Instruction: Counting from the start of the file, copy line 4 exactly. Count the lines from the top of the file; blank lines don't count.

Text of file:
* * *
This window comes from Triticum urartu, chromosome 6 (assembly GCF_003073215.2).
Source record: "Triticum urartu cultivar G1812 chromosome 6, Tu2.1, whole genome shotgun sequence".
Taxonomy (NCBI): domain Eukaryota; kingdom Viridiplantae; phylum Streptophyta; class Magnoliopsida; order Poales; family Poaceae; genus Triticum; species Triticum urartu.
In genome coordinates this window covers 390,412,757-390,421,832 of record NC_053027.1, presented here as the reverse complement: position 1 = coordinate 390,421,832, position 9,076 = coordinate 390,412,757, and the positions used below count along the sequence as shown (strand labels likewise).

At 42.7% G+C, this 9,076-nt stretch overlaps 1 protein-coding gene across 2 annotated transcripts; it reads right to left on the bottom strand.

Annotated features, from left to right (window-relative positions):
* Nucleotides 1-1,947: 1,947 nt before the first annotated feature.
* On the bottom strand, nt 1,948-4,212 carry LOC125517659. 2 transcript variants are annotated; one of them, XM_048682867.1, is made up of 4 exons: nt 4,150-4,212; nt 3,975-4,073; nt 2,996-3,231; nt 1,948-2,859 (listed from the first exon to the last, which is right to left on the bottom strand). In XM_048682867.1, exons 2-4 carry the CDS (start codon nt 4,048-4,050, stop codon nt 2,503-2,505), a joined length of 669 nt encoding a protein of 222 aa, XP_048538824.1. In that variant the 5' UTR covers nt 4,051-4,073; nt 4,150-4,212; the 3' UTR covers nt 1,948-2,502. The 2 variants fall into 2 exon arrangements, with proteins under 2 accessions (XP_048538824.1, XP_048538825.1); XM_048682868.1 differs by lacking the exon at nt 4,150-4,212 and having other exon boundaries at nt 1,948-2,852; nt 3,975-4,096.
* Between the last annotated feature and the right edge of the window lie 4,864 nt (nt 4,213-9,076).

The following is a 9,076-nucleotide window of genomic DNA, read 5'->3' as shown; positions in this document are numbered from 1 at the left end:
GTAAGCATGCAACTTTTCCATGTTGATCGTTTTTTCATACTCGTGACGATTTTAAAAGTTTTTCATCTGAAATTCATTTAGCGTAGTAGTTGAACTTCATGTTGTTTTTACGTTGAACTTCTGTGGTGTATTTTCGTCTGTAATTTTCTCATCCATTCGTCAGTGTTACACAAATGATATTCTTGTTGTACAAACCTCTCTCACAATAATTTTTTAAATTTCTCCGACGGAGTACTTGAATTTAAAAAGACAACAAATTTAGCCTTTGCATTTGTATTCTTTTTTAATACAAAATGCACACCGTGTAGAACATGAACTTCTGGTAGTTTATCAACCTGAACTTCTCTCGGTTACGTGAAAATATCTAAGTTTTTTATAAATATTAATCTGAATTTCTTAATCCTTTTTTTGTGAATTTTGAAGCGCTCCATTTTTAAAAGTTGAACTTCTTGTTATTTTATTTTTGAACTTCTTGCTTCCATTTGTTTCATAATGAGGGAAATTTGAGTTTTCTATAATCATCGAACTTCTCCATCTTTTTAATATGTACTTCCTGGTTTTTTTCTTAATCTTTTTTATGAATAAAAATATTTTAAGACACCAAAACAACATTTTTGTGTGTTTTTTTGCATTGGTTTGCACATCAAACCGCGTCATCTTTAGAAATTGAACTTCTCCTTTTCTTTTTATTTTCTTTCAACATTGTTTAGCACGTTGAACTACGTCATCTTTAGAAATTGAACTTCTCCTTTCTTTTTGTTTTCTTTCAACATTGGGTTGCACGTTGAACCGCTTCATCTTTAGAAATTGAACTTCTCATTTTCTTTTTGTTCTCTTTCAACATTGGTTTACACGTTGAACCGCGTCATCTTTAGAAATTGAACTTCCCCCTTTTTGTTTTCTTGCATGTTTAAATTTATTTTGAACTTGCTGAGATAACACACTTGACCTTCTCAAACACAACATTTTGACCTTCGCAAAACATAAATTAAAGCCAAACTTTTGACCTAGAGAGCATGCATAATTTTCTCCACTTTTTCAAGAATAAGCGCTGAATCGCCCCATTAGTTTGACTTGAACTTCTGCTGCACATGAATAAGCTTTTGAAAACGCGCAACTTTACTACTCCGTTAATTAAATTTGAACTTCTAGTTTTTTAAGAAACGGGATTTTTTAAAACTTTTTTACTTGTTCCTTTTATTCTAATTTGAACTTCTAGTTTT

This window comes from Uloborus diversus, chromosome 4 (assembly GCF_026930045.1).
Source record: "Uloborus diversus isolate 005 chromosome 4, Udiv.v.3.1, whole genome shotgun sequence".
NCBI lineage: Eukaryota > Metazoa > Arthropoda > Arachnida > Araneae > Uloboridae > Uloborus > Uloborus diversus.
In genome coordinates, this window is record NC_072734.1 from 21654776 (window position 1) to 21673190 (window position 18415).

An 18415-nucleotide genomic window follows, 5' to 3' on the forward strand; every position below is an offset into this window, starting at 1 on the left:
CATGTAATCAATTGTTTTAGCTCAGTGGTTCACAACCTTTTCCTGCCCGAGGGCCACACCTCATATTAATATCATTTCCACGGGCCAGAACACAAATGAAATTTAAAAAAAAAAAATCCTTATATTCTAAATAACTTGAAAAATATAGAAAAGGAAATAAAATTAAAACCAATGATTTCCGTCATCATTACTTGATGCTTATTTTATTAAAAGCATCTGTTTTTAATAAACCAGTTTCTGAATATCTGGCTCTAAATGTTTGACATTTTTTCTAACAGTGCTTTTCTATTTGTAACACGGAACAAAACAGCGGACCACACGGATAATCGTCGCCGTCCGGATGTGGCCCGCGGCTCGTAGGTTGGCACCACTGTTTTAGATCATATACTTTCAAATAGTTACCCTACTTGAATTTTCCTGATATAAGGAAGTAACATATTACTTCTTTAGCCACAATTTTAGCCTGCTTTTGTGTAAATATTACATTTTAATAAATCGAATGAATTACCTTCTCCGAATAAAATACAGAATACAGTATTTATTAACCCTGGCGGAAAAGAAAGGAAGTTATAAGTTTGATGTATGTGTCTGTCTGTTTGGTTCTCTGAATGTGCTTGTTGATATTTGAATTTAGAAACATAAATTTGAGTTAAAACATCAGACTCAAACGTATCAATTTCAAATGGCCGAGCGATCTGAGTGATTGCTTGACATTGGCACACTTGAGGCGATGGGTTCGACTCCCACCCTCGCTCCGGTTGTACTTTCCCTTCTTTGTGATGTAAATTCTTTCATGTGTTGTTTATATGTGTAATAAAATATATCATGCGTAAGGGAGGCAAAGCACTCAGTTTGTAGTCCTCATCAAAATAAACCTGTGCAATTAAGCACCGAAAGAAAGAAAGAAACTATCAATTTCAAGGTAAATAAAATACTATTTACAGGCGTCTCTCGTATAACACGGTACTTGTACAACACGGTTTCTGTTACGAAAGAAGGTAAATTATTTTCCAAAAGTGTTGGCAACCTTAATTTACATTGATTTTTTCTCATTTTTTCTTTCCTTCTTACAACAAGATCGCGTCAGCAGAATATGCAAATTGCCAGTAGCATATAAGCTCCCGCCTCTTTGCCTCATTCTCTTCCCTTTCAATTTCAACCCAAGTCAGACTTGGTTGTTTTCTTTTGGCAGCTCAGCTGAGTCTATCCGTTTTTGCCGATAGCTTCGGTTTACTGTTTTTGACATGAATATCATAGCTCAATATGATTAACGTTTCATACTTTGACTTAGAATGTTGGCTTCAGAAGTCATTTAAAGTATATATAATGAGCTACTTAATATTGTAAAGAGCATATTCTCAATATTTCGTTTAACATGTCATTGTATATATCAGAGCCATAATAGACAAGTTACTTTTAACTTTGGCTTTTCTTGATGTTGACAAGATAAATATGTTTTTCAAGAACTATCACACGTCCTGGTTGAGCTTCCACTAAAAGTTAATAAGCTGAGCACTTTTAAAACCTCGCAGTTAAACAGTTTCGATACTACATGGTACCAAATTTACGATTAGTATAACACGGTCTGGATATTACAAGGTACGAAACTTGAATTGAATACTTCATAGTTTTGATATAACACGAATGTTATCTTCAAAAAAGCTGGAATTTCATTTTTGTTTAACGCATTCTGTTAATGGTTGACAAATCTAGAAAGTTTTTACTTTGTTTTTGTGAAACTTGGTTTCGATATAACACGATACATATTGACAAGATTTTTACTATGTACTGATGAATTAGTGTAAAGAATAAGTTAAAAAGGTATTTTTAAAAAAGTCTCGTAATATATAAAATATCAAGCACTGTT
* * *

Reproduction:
In genome coordinates this window covers 390,412,757-390,421,832 of record NC_053027.1, presented here as the reverse complement: position 1 = coordinate 390,421,832, position 9,076 = coordinate 390,412,757, and the positions used below count along the sequence as shown (strand labels likewise).